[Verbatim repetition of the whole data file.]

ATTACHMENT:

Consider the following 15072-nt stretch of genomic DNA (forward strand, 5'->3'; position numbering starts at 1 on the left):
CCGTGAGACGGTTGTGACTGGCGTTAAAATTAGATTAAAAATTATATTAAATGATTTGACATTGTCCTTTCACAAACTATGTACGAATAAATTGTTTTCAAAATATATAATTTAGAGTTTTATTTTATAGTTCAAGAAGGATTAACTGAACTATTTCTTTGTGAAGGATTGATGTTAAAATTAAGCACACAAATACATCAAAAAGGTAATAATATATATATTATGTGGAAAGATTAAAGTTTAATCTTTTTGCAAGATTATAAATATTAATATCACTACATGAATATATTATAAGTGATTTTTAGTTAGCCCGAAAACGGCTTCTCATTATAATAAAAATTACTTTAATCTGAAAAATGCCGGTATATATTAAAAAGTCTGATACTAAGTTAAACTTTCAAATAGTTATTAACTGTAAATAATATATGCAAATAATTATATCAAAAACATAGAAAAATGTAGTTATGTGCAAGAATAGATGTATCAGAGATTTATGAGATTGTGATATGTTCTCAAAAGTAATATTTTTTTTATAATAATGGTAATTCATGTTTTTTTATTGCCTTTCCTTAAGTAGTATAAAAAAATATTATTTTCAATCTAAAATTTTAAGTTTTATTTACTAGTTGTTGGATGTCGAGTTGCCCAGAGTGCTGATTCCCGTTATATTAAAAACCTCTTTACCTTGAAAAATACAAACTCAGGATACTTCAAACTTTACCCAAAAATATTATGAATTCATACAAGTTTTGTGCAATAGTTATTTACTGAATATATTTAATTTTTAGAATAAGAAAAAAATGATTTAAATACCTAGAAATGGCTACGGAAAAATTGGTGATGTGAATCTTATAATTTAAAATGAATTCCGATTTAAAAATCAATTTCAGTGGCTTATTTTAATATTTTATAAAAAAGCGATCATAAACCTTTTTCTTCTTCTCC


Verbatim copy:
Consider the following 15072-nt stretch of genomic DNA (forward strand, 5'->3'; position numbering starts at 1 on the left):
CCGTGAGACGGTTGTGACTGGCGTTAAAATTAGATTAAAAATTATATTAAATGATTTGACATTGTCCTTTCACAAACTATGTACGAATAAATTGTTTTCAAAATATATAATTTAGAGTTTTATTTTATAGTTCAAGAAGGATTAACTGAACTATTTCTTTGTGAAGGATTGATGTTAAAATTAAGCACACAAATACATCAAAAAGGTAATAATATATATATTATGTGGAAAGATTAAAGTTTAATCTTTTTGCAAGATTATAAATATTAATATCACTACATGAATATATTATAAGTGATTTTTAGTTAGCCCGAAAACGGCTTCTCATTATAATAAAAATTACTTTAATCTGAAAAATGCCGGTATATATTAAAAAGTCTGATACTAAGTTAAACTTTCAAATAGTTATTAACTGTAAATAATATATGCAAATAATTATATCAAAAACATAGAAAAATGTAGTTATGTGCAAGAATAGATGTATCAGAGATTTATGAGATTGTGATATGTTCTCAAAAGTAATATTTTTTTTATAATAATGGTAATTCATGTTTTTTTATTGCCTTTCCTTAAGTAGTATAAAAAAATATTATTTTCAATCTAAAATTTTAAGTTTTATTTACTAGTTGTTGGATGTCGAGTTGCCCAGAGTGCTGATTCCCGTTATATTAAAAACCTCTTTACCTTGAAAAATACAAACTCAGGATACTTCAAACTTTACCCAAAAATATTATGAATTCATACAAGTTTTGTGCAATAGTTATTTACTGAATATATTTAATTTTTAGAATAAGAAAAAAATGATTTAAATACCTAGAAATGGCTACGGAAAAATTGGTGATGTGAATCTTATAATTTAAAATGAATTCCGATTTAAAAATCAATTTCAGTGGCTTATTTTAATATTTTATAAAAAAGCGATCATAAACCTTTTTCTTCTTCTCC